Online Security

We hope to answer any concerns you may have about the security of managing your insurance online.

TUI UK Limited trading as TUI arranges travel insurance underwritten by AXA Insurance UK Plc. TUI UK Limited is an Appointed Representative of AXA Partners UK Plc which is authorised by the Prudential Regulation Authority and regulated by the Financial Conduct Authority and the Prudential Regulation Authority. In this online security statement “our”, “we” and “us” refer to AXA Insurance. 

Click on the following options to find out more:

We have also put together a security glossary to help you understand abbreviations and jargon. uses the most up-to-date encryption technology available. To make sure it works the best it can for you, use a recommended internet browser (such as Microsoft Internet Explorer and Firefox) as they also offer the latest encryption technology. 

All information you share with us is held in the strictest confidence, in compliance with privacy standards followed by all major British financial institutions. You are the only one who can access your policies, using your password and email address.

We are also registered with Thawte, a leading Internet Security Company. To verify our site security, click on the Thawte Trusted Site Seal shown below and this will show you our certificate. This is proof of our commitment to your security.

We also support MasterCard SecureCode and Verified by Visa. These are extra security measures introduced to ensure your details are secure when shopping with us. Once you enter your bank details and click NEXT on our website you will then see a Mastercard or Visa additional security page. For more information just click on the images below.

Thawte Security  Verified by Visa  MasterCard SecureCode

If you pay for your insurance with us by credit card, you will also have the extra protection of the Consumer Credit Act. Your maximum liability of your credit card is £50 if it is lost or stolen or used fraudulently and your liability stops as soon as you tell your credit card company what has happened.

We are also covered by the Financial Services Compensation Scheme (FSCS). In the unlikely event that an insurance provider goes out of business or into liquidation, you may be entitled to compensation from the scheme. This would take place if the FSCS is not able to transfer your policy to another insurer or provide a new policy. Compensation amounts depend on the type of insurance and the circumstances of the claim. Further information is available from the FSCS at 7th Floor Lloyds Chambers, Portsoken Street, London, E1 8BN. Tel: 020 7892 7300 or via

Should you need to call us, we may record your call to offer you extra security, resolve complaints and improve our service standards. 

Confirming it is

How can I be sure I am using a secure website?

When you enter personal information onto our website, make sure it encrypts the information you send to, and receive from, the site. 

Always ensure the spelling of the domain name is correct. 

Make sure the URL begins with "https" rather than "http". 

For Internet Explorer 7 & 8 and Firefox 2 & 3 users you should find a padlock icon located next to the URL on the top right. For Internet Explorer 6 and Safari 2 you will find the icon located on the bottom right of the browser window. 

Make sure the domain is owned by the company you expect to interact with by double-clicking on the lock icon in your browser. The key to look for is that the domain in the following example is present.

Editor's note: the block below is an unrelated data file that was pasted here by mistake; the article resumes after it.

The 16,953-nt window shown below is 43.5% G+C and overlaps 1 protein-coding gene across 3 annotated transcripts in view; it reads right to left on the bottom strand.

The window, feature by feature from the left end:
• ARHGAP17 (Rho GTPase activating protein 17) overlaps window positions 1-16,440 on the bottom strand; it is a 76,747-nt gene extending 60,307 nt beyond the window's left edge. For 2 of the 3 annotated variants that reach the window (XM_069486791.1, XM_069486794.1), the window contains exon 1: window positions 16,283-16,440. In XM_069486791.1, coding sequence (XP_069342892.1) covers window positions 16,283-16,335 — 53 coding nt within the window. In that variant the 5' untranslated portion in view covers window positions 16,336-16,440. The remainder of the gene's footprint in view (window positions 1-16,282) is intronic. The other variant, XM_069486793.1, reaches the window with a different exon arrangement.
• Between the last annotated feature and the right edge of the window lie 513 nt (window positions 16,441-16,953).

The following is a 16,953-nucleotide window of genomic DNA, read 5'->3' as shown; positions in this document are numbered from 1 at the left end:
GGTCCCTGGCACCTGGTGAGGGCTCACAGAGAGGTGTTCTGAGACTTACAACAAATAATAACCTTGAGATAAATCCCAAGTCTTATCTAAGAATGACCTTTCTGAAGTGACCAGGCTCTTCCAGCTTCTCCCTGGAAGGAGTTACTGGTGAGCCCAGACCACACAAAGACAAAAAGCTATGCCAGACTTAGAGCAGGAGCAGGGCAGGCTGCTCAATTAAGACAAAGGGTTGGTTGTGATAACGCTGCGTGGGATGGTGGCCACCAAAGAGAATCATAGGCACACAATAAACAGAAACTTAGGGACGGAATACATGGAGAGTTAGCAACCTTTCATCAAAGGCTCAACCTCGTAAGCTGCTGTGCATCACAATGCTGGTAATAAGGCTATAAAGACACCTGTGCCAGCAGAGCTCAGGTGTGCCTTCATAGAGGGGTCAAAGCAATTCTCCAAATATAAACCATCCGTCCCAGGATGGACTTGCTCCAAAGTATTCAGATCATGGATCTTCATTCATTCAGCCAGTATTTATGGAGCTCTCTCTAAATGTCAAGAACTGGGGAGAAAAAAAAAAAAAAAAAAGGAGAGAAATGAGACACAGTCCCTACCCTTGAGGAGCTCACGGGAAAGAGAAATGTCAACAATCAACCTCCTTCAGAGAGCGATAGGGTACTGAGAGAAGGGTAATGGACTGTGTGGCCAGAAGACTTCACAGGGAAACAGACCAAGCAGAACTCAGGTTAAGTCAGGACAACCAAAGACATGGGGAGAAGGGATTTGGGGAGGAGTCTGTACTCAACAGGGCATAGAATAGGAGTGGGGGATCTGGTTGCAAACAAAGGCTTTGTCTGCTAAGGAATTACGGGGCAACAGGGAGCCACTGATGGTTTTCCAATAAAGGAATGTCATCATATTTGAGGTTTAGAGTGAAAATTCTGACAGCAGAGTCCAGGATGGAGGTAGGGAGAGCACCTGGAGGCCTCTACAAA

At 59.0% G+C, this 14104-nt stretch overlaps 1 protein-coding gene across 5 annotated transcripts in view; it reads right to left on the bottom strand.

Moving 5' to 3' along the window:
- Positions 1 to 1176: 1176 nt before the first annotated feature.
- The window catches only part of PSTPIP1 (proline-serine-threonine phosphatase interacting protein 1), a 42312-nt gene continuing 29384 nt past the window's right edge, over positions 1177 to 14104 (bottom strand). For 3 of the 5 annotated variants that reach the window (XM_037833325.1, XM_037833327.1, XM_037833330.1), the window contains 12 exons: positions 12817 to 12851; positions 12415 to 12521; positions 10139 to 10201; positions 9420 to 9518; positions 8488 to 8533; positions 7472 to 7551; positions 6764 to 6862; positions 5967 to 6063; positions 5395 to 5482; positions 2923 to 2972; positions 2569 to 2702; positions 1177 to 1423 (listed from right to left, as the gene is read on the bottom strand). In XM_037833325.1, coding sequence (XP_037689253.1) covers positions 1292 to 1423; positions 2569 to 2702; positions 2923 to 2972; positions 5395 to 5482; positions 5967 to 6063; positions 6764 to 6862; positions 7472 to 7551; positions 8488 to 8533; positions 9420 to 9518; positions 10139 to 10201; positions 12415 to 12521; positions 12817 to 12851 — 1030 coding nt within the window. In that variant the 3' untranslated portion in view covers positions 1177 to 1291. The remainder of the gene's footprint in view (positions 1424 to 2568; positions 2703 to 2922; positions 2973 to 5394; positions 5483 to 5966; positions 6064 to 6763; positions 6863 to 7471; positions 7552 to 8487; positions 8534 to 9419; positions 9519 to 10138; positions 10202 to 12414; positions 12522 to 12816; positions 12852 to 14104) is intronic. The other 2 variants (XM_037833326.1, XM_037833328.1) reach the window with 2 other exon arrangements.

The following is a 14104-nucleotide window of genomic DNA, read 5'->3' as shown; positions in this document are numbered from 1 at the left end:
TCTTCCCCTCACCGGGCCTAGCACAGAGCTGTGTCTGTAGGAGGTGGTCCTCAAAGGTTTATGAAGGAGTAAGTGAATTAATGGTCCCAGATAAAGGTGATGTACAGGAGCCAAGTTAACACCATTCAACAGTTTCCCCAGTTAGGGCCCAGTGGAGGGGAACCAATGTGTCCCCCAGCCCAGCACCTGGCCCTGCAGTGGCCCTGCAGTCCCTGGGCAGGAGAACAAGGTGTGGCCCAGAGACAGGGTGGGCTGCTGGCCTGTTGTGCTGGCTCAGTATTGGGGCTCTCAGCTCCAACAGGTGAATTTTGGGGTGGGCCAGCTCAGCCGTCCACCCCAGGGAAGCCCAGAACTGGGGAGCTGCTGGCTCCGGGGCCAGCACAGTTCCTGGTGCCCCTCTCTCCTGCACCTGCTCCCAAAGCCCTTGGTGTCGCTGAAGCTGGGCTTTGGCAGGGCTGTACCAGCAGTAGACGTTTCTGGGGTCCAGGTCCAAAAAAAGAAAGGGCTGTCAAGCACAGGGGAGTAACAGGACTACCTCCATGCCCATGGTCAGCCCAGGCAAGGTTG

SSL Certificate

E.g. = (subdomain=secure).(domain=axainsurance).(top-level domain=com)

Security Glossary

Antivirus software

These are programs to detect and remove computer viruses. The simplest will scan executable files and block a list of known viruses. Others are constantly active to detect viruses and find out what they are doing. Antivirus software should always include a regular update service to detect the latest viruses as they are released. For more information visit the Antivirus section.

Back door

A hardware or software-based hidden entrance to a computer system that can be used to bypass the system's security. For more information take a look at the  Antivirus section. 


Cookies are small files stored on a computer's hard drive and are generally harmless. They are used to recognise you so that you receive a more consistent website experience. Cookies can contain information about your preferences that allows a site to provide a more personal service.


Encryption converts your data into an encoded form before it is sent over the Internet, stopping unauthorised users from reading the information. At, we use 128-bit Secure Socket Layer (SSL) Encryption which is accepted as the industry norm. You know that your session is in a secure encrypted environment when you see https:// in the web address, and/or when you see the locked padlock symbol. 


A firewall helps protect your computer and its contents from outsiders on the Internet or network by stopping unauthorised traffic to and from your PC. Common examples are from Zone Labs, Symantec (Norton), McAfee and Computer Associates. In many cases there is a version of commercial software that is free of charge for personal users. For more information visit the Personal firewalls section. 

Keystroke capturing and logging

Anything you type on a computer can be captured and stored via a hardware device attached to the PC or by software running almost invisibly on the machine. Keystroke logging is often used by fraudsters to capture personal details including passwords. Some recent viruses can install such software without the user's knowledge. The risk of keystroke logging is greater on PCs shared by a number of users (such as Internet cafes). Running anti-spyware software would help and can be downloaded free. For more information visit our Spyware Removal section.